4

In an awk, script I am using a command

system(date)

to print the current date in a file, but after this command is executed, the next line is also added implicitly. Is there any way in awk to print the current date without the new line being added so that whatever I print next comes in the same line?

3

The date command adds a newline at the end of its output. You can read the output into awk and make it print without appending a newline.

"date" | getline date; printf "%s", date

Unless your script is long-running, you could alternatively obtain the date when you start your script.

awk -v date="$(date)" '
    … printf "%s", date …
'
| improve this answer | |
  • @Gilles-every thing is working fine but it gives an error /bin/sh: 1 :not found .I am using it like this:- – nishan May 6 '11 at 19:36
  • @Gilles-every thing is working fine but it gives an error /bin/sh: 1 :not found .I am using it like this:- system("date"| getline date) printf("%s",date) – nishan May 6 '11 at 19:44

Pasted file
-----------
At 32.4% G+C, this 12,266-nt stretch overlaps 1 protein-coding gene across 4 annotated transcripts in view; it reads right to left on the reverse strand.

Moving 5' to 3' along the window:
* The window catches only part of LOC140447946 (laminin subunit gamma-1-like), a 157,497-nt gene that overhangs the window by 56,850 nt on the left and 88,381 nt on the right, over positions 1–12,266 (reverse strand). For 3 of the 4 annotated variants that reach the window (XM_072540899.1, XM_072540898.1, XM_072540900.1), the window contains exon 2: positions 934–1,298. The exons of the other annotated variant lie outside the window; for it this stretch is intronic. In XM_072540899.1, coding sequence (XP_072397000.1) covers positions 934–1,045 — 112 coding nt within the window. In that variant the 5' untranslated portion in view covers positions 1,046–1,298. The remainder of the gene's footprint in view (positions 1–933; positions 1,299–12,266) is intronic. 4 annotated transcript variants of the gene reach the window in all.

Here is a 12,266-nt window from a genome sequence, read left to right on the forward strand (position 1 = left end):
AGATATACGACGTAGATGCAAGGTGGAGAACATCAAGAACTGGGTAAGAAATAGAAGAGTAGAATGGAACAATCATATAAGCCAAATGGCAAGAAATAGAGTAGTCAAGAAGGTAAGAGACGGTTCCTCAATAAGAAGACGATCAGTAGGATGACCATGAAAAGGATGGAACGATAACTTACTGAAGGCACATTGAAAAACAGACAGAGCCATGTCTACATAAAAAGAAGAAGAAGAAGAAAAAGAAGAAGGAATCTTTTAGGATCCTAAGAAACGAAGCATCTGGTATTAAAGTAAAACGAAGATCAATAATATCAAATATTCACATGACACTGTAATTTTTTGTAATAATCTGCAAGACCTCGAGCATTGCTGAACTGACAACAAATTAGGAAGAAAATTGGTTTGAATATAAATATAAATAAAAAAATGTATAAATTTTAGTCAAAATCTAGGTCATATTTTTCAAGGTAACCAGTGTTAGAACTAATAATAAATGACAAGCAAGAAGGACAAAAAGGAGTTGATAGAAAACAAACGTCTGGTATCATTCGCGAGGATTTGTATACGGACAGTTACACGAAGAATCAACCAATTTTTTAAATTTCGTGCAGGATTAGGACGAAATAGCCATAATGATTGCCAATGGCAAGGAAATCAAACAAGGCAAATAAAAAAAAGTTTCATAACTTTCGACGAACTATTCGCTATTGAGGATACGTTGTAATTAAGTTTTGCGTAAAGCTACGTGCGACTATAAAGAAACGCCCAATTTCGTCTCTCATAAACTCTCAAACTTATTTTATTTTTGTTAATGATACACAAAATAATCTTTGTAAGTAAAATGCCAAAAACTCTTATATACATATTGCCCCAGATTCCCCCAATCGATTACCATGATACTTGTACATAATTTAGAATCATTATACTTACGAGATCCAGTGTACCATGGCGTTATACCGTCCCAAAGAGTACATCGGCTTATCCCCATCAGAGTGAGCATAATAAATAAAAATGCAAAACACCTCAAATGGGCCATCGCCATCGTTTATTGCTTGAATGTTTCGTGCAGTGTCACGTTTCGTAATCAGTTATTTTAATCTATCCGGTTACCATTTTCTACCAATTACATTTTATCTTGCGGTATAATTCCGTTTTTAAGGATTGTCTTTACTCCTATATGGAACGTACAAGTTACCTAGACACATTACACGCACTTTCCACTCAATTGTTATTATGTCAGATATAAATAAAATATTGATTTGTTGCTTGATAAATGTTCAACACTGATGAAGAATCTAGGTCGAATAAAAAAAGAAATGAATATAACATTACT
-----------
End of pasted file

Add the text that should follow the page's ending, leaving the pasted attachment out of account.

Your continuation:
• 1
    @nishan: The pipe executes its left-hand side as a command. So you're executing the result of system(…) as a shell command. The right syntax is in my answer. – Gilles 'SO- stop being evil' May 6 '11 at 20:00
1

The GNU awk and @ThomasDickey's mawk implementations of awk has some extensions relating to time and date functionality. With these, you could use

strftime("%+", systime())

to get a string representation in the same format as the date utility would produce.

Or, for a slightly different format, but more portable (works on non-BSD systems),

strftime("%c", systime())

Testing:

$ date
Mon Jan 28 11:22:22 CET 2019
$ gawk 'BEGIN { print strftime("%+", systime()) }'
Mon Jan 28 11:22:27 CET 2019
$ mawk 'BEGIN { print strftime("%+", systime()) }'
Mon Jan 28 11:22:33 CET 2019

If the %+ format is not supported on your system (it's not in glibc2), then %c would probably generate a close approximation to this. The exact format will depend on the implementation of strftime() in the C library, and on the current datetime-related locale settings. In the C/POSIX locale, you would get the same output as above, but with no time-zone abbreviation.

BSD awk implementation may not have these functions by default.

See also:

  • The manuals for awk and strftime (for time/date-stamp formatting) on your system.
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  • That would be @ThomasDickey's mawk (since 20121129). Note that the one that comes with Debian and derivatives doesn't have those extensions. %+ support is also probably system dependant. – Stéphane Chazelas Jan 28 '19 at 11:29
  • @StéphaneChazelas Some of that has now been addressed. Thanks. – Kusalananda Jan 28 '19 at 12:12

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